Intel and ARM Holdings are Becoming Competitors
John is a member of The Motley Fool Blog Network -- entries represent the personal opinion of the blogger and are not formally edited.
Year by year we have been witness to the gradual transmutation of the computer from desktop to mobile. We are now accustomed to carrying mobile devices and computing is a part of our lives now, not a task we do at a desk. In the midst of this change, the PC market and the mobile market continue to draw closer and closer together. It has become so overlapped that two tech companies are now camping in each other’s backyards. Intel (NASDAQ: INTC) and ARM Holdings (NASDAQ: ARMH) continue to run into each other as their two worlds collide. Who has the edge?
There are three events that have extremely weakened the semiconductor marke -- the Eurozone crisis, low global GDP growth-rate and the economic slowdown. In this harsh environment many in the industry have struggled. Companies like ARM Holdings experienced an 11% decline in earnings. How is it that a powerhouse like Intel can post a 4% (year over year) increase in revenue for the second quarter of the year and others can’t? This is a perplexing question, especially when ARM in centered upon the mobile market and Intel is still anchored in the PC market. The demand for smartphones and tablets remain strong, the slowdown in the PC market remains a cause of concern for the semiconductor industry.
Intel, like other global companies has been forced to reduce the rest of its 2012 projections. At the same time, market definition is developing different shades of gray. Intel is getting closer and closer to a direct face-off for business with ARM as technology brings the respective markets together. When we talk about the emerging markets as the center of PC growth, we have to remember that right now Intel has over 80% of the global PC market with superior microprocessors. ARM, as a competitor may find a niche market in less expensive PCs for the emerging markets. Yet in the Asia-pacific region Intel reigns with a 5% increase in revenues while ARM showed a decline. So Intel definitely has the edge where the future of the PC industry is expected to grow. The competition will heat up as both companies begin the clash even more.
The Mobile Market Heats Up
Intel recently entered the mobile market in early 2012. But how well can its business model adapt to the mobile market, which is so different from the PC market? ARM is a mobile market chip producer and has its tentacles in 90% of all smartphones and is also found in tablets. As these two companies draw closer and closer, can Intel adapt to such a different market? These companies have been moving closer for several years. Intel’s superior processors also consume a lot of energy and this is problem in the mobile market where battery life is key issue. So it is working on driving down power consumption. At the same time it has been increasing the energy efficiency in its Atom Platform making the Atom Z2460 Medfield chip. This chip can be found in smartphones from India like Orange, Lenovo and Lava International. It also hopes to have its Ivy Bridge processors in numerous tablet designs.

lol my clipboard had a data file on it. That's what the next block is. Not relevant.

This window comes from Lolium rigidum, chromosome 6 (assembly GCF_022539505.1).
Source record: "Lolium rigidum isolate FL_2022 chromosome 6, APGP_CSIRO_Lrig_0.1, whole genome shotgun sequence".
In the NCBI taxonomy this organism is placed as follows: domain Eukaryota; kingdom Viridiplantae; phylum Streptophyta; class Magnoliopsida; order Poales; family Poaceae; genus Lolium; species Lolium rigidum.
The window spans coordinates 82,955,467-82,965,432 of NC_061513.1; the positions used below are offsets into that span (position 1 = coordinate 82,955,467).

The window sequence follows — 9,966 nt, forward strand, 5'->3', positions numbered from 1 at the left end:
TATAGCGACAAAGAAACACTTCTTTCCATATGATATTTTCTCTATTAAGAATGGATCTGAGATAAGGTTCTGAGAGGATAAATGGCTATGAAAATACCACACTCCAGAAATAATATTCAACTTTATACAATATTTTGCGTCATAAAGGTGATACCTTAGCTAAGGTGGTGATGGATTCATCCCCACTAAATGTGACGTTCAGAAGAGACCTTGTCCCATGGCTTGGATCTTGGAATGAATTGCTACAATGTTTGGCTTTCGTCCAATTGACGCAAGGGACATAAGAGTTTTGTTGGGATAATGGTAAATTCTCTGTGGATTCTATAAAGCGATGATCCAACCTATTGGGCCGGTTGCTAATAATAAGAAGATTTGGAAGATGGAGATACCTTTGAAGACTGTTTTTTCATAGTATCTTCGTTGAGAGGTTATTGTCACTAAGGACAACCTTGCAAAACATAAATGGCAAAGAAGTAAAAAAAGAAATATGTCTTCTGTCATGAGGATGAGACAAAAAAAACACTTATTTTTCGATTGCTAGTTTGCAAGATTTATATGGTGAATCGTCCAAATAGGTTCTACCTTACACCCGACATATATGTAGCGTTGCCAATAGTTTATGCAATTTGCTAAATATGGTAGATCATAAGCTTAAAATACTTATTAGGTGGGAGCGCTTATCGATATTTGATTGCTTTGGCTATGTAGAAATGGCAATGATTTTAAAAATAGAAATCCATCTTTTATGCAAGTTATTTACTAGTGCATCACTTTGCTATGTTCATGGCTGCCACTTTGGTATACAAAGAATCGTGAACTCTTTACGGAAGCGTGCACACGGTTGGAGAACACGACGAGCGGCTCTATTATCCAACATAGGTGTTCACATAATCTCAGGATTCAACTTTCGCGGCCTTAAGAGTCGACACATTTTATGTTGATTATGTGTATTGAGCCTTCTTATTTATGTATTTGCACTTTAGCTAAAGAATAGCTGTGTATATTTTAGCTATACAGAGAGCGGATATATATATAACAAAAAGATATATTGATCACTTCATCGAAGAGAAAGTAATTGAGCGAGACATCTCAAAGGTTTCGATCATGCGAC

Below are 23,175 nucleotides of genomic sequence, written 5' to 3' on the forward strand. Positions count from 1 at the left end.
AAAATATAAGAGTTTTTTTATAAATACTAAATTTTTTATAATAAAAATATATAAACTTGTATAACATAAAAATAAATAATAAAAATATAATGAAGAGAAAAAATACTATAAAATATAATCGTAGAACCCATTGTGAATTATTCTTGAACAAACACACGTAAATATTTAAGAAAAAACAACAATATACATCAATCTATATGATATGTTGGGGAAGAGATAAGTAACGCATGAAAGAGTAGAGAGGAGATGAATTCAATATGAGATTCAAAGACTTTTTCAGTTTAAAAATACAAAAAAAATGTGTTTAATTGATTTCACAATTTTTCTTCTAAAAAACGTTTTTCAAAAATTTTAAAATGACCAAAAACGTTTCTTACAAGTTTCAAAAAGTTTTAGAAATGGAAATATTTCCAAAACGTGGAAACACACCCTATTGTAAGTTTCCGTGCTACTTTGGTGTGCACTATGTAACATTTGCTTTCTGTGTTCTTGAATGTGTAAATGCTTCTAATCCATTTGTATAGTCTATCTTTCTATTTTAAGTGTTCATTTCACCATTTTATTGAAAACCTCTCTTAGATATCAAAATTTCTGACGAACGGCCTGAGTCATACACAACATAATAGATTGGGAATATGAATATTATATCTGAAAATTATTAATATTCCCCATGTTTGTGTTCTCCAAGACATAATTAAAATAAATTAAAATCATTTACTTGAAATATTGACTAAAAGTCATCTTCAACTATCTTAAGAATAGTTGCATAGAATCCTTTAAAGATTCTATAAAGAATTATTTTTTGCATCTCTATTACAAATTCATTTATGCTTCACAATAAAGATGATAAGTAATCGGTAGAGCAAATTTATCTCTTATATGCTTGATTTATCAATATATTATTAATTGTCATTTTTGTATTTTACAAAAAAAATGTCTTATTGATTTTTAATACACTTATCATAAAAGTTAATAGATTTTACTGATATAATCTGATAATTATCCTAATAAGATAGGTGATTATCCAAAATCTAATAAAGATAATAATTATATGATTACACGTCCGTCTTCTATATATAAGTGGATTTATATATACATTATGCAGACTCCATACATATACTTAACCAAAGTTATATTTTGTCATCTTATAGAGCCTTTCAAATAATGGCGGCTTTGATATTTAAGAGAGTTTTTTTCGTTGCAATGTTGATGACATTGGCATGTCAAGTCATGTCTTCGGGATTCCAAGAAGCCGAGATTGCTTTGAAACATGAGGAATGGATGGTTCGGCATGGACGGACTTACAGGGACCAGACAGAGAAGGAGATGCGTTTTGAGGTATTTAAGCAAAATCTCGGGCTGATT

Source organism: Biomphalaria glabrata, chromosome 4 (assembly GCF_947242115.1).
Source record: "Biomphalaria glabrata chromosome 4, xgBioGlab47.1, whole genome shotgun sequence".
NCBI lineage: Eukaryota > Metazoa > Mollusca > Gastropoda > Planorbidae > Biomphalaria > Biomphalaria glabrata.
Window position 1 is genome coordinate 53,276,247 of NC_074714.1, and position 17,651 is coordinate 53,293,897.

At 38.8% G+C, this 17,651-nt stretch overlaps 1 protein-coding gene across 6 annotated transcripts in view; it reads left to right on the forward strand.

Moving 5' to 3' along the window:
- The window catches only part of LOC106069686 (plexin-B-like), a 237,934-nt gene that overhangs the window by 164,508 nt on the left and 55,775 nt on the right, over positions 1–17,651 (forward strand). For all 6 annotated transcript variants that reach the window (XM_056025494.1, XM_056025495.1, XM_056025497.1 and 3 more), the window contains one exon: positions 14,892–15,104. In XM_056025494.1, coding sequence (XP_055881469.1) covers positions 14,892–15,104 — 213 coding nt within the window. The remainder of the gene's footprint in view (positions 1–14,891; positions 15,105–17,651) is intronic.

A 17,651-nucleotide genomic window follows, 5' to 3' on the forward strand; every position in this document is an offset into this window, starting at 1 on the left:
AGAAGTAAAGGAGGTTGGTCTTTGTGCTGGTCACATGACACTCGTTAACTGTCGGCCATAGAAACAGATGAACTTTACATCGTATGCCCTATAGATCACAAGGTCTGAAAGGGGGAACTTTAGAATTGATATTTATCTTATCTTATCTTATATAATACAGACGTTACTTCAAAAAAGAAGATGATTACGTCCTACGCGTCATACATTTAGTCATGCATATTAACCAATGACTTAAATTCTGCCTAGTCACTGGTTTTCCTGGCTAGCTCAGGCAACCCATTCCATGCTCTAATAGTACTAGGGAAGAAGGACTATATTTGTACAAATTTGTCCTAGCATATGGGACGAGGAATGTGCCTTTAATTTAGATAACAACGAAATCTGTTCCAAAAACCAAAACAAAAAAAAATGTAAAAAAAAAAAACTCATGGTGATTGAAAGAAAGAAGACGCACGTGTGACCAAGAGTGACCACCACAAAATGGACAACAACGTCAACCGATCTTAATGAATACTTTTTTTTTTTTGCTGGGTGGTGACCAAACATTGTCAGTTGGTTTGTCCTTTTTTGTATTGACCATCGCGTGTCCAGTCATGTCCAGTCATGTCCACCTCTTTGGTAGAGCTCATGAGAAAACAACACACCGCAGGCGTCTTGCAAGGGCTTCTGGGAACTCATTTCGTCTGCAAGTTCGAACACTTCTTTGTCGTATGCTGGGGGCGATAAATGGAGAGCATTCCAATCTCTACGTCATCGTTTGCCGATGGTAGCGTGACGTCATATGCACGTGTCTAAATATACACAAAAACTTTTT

While Intel moves into ARM’s territory, so it is pushing into Intel’s. It is exploring partnering a move into energy-efficient chips into PCs and low-power servers. But the future battle is in the mobile market. Computing is no longer a task we do, but a way of life we carry with us. And this is where ARM dominates right now.
So Alliances are being Drawn up!
- Microsoft (NASDAQ: MSFT) last month unveiled its own tablet, the Surface, which is powered by ARM chips.
- Hewlett-Packard (NYSE: HPQ) and others now are expected to first come out with Intel-based tablets running Windows 8, rather than directly compete with Microsoft’s device.
- Asus this month have been showing off an upcoming tablet—code-named Tablet 600—which runs Windows RT and is powered by Nvidia’s (NASDAQ: NVDA) ARM-based Tegra chip technology, demonstrating what the combination of ARM chips and Windows can do.
Right now ARM may have a networking advantage over Intel. ARM estimates it has more than 275 such partners.
ARM may have the upper hand presently because the ever expanding market favors its business model. It has the partnerships with a core base of low power-high efficiency system. But as Intel develops its Atom chip after the same manner, it may have a different edge over ARM. Intel can set itself apart from ARM in its ability to add greater security features via its acquisition of security software company McAfee. Embedding tighter security features will drive up margins and quite possibly attract more smartphone vendors to its platform. So the battle continues between Intel and ARM as technology draws them closer and closer in competition.
johnmylant has no positions in the stocks mentioned above. The Motley Fool owns shares of Intel and Microsoft. Motley Fool newsletter services recommend Intel and NVIDIA. Try any of our Foolish newsletter services free for 30 days. We Fools may not all hold the same opinions, but we all believe that considering a diverse range of insights makes us better investors. The Motley Fool has a disclosure policy. If you have questions about this post or the Fool’s blog network, click here for information.